Only 42 percent of yearly acute care visits in the U.S. are made to patients' personal physicians, according to a new study published in the journal Health Affairs
CQ Healthbeat: "'The rest are made to emergency departments (28 percent), specialists (20 percent), or outpatient departments (7 percent),' said the study. ... 'One of the biggest barriers to acute care in primary care practice is many office-based practitioners' busy schedules' that frustrate quick access to care and in many instances lead to the referral of more complex cases to specialists and emergency rooms, the study concluded. In a separate analysis released Tuesday, former Congressional Budget Office Director Douglas Holtz-Eakin said that the overhaul law is going to 'dramatically expand the use of emergency room care, as Medicaid's low reimbursement rates limit beneficiaries' access to primary care physicians.' ... Holtz-Eakin prepared the study for the American Action Forum, which opposes the overhaul law" (9/7).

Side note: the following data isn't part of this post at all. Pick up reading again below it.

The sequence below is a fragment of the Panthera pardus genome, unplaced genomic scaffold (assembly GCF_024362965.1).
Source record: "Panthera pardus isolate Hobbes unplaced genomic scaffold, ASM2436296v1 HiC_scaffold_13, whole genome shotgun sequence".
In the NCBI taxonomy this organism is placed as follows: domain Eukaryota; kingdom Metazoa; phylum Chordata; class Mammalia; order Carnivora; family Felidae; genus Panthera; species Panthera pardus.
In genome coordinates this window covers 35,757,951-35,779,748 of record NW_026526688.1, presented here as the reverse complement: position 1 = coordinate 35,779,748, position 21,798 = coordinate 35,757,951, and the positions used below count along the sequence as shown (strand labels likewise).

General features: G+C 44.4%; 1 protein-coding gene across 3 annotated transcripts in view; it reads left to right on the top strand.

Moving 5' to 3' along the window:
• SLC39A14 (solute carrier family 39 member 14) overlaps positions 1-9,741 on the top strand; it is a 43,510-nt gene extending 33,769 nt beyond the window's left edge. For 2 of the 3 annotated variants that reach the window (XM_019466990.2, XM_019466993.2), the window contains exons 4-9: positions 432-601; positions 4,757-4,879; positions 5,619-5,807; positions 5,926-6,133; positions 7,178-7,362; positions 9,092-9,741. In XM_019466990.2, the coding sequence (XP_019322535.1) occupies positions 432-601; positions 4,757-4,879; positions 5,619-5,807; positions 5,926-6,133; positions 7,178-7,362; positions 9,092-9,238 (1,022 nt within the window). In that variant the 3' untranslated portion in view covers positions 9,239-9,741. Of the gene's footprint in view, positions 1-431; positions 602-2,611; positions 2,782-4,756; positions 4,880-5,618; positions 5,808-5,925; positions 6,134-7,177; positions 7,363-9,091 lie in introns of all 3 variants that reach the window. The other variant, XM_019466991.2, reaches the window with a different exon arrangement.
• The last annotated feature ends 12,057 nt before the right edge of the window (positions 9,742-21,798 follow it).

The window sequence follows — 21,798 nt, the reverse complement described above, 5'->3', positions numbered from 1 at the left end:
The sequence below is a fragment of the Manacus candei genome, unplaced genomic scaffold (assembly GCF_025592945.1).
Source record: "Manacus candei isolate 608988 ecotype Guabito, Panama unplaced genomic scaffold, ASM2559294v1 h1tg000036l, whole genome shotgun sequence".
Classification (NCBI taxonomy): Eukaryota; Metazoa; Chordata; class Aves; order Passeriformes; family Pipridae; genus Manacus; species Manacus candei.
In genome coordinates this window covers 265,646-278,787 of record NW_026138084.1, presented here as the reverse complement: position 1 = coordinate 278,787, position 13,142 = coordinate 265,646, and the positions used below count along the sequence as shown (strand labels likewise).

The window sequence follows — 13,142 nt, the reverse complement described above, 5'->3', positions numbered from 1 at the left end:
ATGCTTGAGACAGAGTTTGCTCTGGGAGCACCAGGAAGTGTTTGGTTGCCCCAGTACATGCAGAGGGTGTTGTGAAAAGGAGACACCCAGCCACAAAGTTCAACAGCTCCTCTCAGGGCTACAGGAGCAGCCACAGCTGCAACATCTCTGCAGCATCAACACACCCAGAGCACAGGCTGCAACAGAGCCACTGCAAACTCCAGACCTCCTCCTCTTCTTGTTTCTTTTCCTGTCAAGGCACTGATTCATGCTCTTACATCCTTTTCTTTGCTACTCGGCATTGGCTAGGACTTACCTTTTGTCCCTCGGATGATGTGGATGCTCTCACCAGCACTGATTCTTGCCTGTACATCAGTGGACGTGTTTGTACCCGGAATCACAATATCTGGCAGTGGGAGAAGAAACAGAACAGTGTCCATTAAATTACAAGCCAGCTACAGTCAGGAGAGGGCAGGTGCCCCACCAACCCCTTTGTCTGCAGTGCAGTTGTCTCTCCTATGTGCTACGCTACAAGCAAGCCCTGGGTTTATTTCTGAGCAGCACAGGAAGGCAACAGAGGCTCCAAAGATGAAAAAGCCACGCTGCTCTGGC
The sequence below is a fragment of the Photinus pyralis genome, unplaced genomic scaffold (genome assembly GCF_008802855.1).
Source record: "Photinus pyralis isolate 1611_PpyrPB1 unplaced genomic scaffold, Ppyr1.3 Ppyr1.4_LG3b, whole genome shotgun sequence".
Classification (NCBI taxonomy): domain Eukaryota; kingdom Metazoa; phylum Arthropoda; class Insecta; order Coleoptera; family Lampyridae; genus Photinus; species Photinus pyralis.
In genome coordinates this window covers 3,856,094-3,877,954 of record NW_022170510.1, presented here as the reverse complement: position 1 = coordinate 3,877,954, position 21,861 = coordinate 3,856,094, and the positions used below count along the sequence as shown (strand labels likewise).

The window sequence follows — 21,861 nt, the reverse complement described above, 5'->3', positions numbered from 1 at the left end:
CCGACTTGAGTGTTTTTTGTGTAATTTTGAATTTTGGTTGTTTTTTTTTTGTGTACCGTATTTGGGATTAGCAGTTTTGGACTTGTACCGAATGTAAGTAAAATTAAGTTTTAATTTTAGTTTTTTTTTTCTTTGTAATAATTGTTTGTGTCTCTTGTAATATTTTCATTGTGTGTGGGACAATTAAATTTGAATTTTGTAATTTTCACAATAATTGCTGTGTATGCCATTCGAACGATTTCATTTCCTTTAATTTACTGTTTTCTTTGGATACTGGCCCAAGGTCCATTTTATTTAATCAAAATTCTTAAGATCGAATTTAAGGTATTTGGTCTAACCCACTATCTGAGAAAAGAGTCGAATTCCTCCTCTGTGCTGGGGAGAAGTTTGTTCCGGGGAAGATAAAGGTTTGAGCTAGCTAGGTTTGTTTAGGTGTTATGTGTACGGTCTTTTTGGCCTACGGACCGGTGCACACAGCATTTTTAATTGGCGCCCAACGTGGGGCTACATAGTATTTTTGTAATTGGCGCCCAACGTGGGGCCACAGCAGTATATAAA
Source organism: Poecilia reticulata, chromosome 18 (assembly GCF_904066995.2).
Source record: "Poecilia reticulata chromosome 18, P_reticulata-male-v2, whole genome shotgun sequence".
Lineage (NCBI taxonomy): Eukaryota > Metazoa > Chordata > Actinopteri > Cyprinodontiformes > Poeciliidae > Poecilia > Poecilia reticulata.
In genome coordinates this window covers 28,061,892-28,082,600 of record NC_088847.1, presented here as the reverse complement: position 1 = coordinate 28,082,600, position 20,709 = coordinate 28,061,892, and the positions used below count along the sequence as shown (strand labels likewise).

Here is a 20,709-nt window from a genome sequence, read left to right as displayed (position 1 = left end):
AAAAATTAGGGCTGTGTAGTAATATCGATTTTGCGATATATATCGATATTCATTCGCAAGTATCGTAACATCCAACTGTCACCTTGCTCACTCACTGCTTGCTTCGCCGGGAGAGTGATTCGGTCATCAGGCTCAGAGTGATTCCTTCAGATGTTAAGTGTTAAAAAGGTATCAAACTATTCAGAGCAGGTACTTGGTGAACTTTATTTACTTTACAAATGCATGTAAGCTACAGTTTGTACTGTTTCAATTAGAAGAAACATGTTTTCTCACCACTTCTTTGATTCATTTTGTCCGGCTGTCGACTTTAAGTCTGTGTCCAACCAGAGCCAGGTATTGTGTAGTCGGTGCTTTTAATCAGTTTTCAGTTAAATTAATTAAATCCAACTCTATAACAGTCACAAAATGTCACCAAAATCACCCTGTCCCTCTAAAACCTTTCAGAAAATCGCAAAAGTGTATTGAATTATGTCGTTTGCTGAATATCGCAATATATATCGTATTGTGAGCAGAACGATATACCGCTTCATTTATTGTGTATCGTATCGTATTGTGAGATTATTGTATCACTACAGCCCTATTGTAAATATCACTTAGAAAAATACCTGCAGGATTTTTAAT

Medical News Today: "According to the authors, health reform provisions in the Patient Protection and Affordable Care Act were included so that advance patient-centered medical homes and accountable care organizations could improve access to acute care. However, the challenge for reform, according to study authors, will be to succeed in the complex acute care landscape that already exists" (Nordqvist, 9/7).